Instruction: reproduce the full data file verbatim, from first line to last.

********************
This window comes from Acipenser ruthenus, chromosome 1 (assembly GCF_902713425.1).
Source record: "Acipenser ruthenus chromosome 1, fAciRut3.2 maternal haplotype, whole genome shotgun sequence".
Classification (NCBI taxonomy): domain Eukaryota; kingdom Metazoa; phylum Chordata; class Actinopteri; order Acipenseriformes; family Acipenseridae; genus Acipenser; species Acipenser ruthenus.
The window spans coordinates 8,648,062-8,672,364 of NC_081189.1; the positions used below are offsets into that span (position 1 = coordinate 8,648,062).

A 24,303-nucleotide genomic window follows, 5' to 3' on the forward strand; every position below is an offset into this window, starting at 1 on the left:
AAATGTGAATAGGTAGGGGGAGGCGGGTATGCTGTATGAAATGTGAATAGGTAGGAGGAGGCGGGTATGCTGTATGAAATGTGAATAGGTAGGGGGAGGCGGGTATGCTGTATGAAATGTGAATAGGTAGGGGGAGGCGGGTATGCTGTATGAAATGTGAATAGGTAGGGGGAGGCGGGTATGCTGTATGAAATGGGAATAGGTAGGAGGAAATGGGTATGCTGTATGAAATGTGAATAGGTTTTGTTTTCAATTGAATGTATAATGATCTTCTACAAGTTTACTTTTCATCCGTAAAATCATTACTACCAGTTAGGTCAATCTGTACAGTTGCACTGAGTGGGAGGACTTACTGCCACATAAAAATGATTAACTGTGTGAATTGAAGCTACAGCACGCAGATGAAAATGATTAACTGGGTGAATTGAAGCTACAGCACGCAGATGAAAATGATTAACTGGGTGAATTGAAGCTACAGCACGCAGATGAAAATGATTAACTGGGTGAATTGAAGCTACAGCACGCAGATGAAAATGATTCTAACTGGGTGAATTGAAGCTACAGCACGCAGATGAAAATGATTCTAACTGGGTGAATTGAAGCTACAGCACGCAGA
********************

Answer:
This window comes from Acipenser ruthenus, chromosome 1 (assembly GCF_902713425.1).
Source record: "Acipenser ruthenus chromosome 1, fAciRut3.2 maternal haplotype, whole genome shotgun sequence".
Classification (NCBI taxonomy): domain Eukaryota; kingdom Metazoa; phylum Chordata; class Actinopteri; order Acipenseriformes; family Acipenseridae; genus Acipenser; species Acipenser ruthenus.
The window spans coordinates 8,648,062-8,672,364 of NC_081189.1; the positions used below are offsets into that span (position 1 = coordinate 8,648,062).

A 24,303-nucleotide genomic window follows, 5' to 3' on the forward strand; every position below is an offset into this window, starting at 1 on the left:
AAATGTGAATAGGTAGGGGGAGGCGGGTATGCTGTATGAAATGTGAATAGGTAGGAGGAGGCGGGTATGCTGTATGAAATGTGAATAGGTAGGGGGAGGCGGGTATGCTGTATGAAATGTGAATAGGTAGGGGGAGGCGGGTATGCTGTATGAAATGTGAATAGGTAGGGGGAGGCGGGTATGCTGTATGAAATGGGAATAGGTAGGAGGAAATGGGTATGCTGTATGAAATGTGAATAGGTTTTGTTTTCAATTGAATGTATAATGATCTTCTACAAGTTTACTTTTCATCCGTAAAATCATTACTACCAGTTAGGTCAATCTGTACAGTTGCACTGAGTGGGAGGACTTACTGCCACATAAAAATGATTAACTGTGTGAATTGAAGCTACAGCACGCAGATGAAAATGATTAACTGGGTGAATTGAAGCTACAGCACGCAGATGAAAATGATTAACTGGGTGAATTGAAGCTACAGCACGCAGATGAAAATGATTAACTGGGTGAATTGAAGCTACAGCACGCAGATGAAAATGATTCTAACTGGGTGAATTGAAGCTACAGCACGCAGATGAAAATGATTCTAACTGGGTGAATTGAAGCTACAGCACGCAGA